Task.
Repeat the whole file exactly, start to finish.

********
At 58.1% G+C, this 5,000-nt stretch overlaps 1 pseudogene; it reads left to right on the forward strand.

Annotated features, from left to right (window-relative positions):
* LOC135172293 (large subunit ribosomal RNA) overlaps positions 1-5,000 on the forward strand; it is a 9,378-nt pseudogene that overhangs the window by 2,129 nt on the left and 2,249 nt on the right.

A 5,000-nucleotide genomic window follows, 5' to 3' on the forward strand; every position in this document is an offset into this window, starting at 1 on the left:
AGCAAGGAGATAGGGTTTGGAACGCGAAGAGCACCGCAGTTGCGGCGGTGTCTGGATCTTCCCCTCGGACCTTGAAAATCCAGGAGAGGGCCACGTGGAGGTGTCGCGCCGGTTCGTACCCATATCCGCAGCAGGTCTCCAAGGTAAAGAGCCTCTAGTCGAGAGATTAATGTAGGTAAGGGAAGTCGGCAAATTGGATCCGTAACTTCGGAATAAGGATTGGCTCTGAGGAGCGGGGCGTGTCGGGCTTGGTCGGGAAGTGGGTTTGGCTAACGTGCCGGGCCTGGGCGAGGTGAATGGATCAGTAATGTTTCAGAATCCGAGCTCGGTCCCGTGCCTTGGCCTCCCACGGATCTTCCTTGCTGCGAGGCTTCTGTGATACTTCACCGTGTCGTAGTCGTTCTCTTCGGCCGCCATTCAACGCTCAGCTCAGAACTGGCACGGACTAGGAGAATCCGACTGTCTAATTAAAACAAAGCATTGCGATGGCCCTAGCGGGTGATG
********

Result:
At 58.1% G+C, this 5,000-nt stretch overlaps 1 pseudogene; it reads left to right on the forward strand.

Annotated features, from left to right (window-relative positions):
* LOC135172293 (large subunit ribosomal RNA) overlaps positions 1-5,000 on the forward strand; it is a 9,378-nt pseudogene that overhangs the window by 2,129 nt on the left and 2,249 nt on the right.

A 5,000-nucleotide genomic window follows, 5' to 3' on the forward strand; every position in this document is an offset into this window, starting at 1 on the left:
AGCAAGGAGATAGGGTTTGGAACGCGAAGAGCACCGCAGTTGCGGCGGTGTCTGGATCTTCCCCTCGGACCTTGAAAATCCAGGAGAGGGCCACGTGGAGGTGTCGCGCCGGTTCGTACCCATATCCGCAGCAGGTCTCCAAGGTAAAGAGCCTCTAGTCGAGAGATTAATGTAGGTAAGGGAAGTCGGCAAATTGGATCCGTAACTTCGGAATAAGGATTGGCTCTGAGGAGCGGGGCGTGTCGGGCTTGGTCGGGAAGTGGGTTTGGCTAACGTGCCGGGCCTGGGCGAGGTGAATGGATCAGTAATGTTTCAGAATCCGAGCTCGGTCCCGTGCCTTGGCCTCCCACGGATCTTCCTTGCTGCGAGGCTTCTGTGATACTTCACCGTGTCGTAGTCGTTCTCTTCGGCCGCCATTCAACGCTCAGCTCAGAACTGGCACGGACTAGGAGAATCCGACTGTCTAATTAAAACAAAGCATTGCGATGGCCCTAGCGGGTGATG